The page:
Happy New Year

by the light of a lit bong…

I’m a sucker for light and I’m a sucker for bongs as well, begging your pardon. Here is an image that combines the two. The light shining through the bong had been filtered through yet another favorite of mine, glass bricks. It has a pleasing geometry, if nothing else.

Fair warning: after a few decades of such happy new years, your lungs are likely to resemble the photo, so be aware. On the other hand, I did once almost drown and if you don’t stay out of the water, it could almost happen to you as well!

Photo / graphic by Roman.

The Ancient Light of Days

Photos by Roman.

Come now, what did your folks tell you about staring at the Sun? For some reason, even looking at a photo of the Sun reflected in a mud puddle challenges my eyes, but here we go, even so. The blatant blare of the Sun against the rather more restrained colors of the puddle bottom (of Earth) are, imho, a delicious combination that I have trouble not inhaling like a glutton, eye strain or no.

Light from the Sun takes a little over 8 minutes to reach the Earth from the Sun’s surface, such as it is. But the Sun is such a huge and dense and ionized body that a photon created by the Sun can take from 10,000 to 170,000 years to exit the Sun. Yes, folks, solar photons born from fusing hydrogen spend most of their time stuck in traffic, behind plasma belching semi-trucks of magnetism. Today’s light is yesterday’s news, it seems, a blast from the past, a throwback Thursday. The British are coming? Don’t entrust the news to a fresh photon on its way to the surface.

So indulge me this final visit to a mud puddle for the season. It’s really cosmic, man.

Photo by Roman.

“Fifty Lost Earths”

I visit Professor David Kipping’s Cool Worlds Lab YouTube channel regularly, despite the clouds of commercials that swarm like mosquitoes or maybe midges. The channel satisfies a slightly geeky fascination with exoplanet research.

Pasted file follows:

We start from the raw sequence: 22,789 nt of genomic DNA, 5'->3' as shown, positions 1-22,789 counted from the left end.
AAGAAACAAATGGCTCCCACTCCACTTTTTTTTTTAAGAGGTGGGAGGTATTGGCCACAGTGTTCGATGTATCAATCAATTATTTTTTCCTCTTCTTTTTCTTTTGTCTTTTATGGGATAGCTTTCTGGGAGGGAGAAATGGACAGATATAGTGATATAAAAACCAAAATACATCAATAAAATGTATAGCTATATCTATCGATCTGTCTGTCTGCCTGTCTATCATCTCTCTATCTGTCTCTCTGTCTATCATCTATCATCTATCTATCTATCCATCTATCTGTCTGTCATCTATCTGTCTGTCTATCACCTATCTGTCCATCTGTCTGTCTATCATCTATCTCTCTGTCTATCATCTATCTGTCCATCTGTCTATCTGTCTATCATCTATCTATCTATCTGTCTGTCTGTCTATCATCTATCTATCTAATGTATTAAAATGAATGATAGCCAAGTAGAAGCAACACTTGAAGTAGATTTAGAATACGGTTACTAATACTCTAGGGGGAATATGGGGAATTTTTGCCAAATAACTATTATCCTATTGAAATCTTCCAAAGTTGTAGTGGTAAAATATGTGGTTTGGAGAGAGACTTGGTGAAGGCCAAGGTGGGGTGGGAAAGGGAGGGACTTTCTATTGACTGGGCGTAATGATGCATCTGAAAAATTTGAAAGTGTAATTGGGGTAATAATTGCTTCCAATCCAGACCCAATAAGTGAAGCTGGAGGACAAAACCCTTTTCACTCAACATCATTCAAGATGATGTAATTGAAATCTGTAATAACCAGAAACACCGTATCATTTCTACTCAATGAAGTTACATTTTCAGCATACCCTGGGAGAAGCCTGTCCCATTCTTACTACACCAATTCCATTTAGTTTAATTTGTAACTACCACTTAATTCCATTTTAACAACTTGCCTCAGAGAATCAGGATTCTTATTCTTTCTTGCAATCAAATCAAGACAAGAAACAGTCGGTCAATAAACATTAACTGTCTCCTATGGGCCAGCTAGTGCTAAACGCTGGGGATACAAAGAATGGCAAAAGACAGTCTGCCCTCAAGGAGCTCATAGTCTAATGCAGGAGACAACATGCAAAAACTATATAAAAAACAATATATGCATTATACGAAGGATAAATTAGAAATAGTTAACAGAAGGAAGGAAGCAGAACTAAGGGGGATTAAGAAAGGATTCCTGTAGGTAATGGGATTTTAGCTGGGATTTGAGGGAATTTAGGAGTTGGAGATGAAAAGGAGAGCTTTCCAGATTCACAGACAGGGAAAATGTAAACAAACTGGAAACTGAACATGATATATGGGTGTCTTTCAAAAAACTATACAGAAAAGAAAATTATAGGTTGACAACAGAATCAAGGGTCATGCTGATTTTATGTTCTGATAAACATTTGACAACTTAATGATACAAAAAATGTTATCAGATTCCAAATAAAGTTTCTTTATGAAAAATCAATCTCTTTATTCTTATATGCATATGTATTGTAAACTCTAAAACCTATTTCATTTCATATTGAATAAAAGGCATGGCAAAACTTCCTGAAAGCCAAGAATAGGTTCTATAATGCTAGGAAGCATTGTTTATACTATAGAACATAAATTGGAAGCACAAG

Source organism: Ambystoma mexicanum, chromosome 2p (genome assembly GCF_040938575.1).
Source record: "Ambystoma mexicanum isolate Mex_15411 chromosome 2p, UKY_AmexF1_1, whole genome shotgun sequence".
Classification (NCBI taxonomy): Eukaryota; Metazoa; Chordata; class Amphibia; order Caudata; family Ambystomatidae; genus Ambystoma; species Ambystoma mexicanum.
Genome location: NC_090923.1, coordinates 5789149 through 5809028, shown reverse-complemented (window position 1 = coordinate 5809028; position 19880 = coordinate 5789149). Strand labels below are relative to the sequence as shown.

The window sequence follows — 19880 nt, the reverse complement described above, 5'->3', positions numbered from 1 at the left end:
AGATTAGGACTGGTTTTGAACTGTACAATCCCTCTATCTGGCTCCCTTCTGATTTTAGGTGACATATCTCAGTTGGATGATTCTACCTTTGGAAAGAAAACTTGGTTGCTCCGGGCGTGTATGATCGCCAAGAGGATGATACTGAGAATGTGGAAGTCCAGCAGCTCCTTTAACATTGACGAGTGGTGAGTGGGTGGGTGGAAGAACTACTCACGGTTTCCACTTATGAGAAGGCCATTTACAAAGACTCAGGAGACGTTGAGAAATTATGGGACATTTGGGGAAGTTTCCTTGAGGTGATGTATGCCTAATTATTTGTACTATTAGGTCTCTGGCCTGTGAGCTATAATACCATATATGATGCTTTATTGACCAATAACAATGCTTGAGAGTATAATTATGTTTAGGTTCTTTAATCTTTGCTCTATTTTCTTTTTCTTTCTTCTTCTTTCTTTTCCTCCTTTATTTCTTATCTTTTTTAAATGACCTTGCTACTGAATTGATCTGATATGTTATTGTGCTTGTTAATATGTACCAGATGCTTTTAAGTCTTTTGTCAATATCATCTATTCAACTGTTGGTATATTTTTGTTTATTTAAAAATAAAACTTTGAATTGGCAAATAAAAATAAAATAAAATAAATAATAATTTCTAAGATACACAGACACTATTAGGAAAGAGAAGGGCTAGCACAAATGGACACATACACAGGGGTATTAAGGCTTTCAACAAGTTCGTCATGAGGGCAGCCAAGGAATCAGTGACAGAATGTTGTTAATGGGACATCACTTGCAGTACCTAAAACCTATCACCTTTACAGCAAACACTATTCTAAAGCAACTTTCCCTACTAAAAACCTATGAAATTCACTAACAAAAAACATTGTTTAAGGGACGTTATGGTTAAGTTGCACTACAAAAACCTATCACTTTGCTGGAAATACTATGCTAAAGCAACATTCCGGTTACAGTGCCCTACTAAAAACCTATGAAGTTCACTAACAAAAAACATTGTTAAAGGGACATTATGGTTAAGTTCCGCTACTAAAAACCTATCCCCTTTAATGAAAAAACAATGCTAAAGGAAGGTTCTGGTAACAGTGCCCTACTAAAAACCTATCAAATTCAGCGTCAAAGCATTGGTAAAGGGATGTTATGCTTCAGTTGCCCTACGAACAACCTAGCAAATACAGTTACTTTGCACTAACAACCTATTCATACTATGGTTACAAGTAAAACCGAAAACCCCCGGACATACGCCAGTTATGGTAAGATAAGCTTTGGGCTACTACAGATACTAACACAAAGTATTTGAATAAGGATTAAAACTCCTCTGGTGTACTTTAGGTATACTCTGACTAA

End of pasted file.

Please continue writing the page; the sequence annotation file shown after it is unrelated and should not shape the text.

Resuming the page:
This particular video is a retrospective on the data returned by the Kepler space telescope. It’s political in the sense that what Kepler has found, or hasn’t found, has implications for the design of any follow-on missions, one of which is already in the planning stages.

“Twelve years ago, NASA predicted around 50 Earth-like planets would be discovered by the Kepler telescope. And yet, we’re left essentially none. What happened? Why did those predictions not match reality? And what can we learn from these 50 lost dreams…”

Written & presented by Prof David Kipping

“Hand in Hand”

“Only a formal handshake separates two politicians from a sealed contract. But as both stubbornly try to gain the upper hand within the gesture, their grim intransigence takes on a monstrous life of its own.”

The above from the Swiss Das alte Lager Vimeo channel. It was written and directed by Ennio Ruschetti while at the Zurich University of Arts.

I’m especially fond of this brief video as it is a surreal and succinct and funny performance of what I call “pecking order politics”. It’s a label that tends to trivialize something that is present in all human society and every bit as powerful as more emergent characteristics like class, ethnicity, etc. Though we don’t everywhere deal with it the same way… There are situational “pecking orders” for example… But I won’t go on about it; boring! and my ideas about it probably only half baked. Check out the video instead; it’s a trip.